Friday, February 09, 2007

Tips on Collecting Hotel Silver


  • Mix and match – All of my silver is assorted. I buy pieces that I like, so most of the teapots, creamers and pitchers in my collection are strictly decorative, not for serving purposes. If you have a piece in your collection that you want to use for serving, but it is corroded on the inside, take it to a silversmith and have the interior re-plated. For the true collector, it’s all about the provenance and design.
  • All about design – This is especially true with teapots. Often the pieces with the most charm, even from unknown hotels, sell fairly quickly. People also love side marks, crests and logos. I personally have many pieces from the top hotels, but also unusual pieces from unknown establishments. It’s just a matter of what you think is pretty.
  • So personal – Some collectors strictly want hotels that have personal meaning, others go for design alone, and some just want to use pieces for serving and want the hotel quality and grade. My friend has a store in Oregon and a lot of the hotel silver she sells doesn’t bear a hotel name. These customers simply want large hotel grade bowls and platters for serving. So, it really depends on what you like. My advice would be to collect whatever appeals to you. There are no rules!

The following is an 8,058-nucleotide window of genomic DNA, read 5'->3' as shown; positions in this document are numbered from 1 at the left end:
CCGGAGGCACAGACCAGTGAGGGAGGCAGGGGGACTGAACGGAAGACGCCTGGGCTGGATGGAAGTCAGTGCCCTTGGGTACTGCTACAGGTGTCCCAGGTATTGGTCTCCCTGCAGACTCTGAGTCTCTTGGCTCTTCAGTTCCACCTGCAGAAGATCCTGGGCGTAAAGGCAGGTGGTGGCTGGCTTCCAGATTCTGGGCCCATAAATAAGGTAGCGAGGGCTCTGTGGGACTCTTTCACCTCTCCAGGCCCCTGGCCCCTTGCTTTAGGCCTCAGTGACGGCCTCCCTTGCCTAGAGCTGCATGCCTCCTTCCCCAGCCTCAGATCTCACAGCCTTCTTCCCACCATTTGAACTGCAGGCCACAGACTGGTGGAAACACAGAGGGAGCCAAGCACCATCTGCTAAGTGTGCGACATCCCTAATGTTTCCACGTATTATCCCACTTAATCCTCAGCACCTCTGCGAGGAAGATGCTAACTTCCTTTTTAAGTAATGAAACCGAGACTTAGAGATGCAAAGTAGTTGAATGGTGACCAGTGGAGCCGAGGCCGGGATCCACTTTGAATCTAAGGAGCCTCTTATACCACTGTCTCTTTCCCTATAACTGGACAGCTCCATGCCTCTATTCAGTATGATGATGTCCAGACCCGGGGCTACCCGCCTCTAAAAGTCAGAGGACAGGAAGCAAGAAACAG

• Age doesn’t matter – Age should not be a factor in collecting hotel silver. If the piece is well made and by and old manufacturer such as Gorham or Reed & Barton, it’s highly collectible. Avoid limiting a collection to certain time periods or geographic location of the hotel. If you were ever to sell the collection, it would be a lot more interesting to another collector to have pieces from a variety of hotels, including San Francisco and New York. The detail and workmanship is great and they don’t make things like this anymore.
  • You like? – Go for what you like and what strikes a cord. Raised crests, cute shapes, monograms and more are always good.

I have a really plain teapot with no side marks or crests from a famous club in San Francisco called Bimbo’s. It’s from a great establishment and is a wonderful piece for my collection. So, I buy what I like and disregard age, condition, etc. This makes for a diversified collection.

No comments: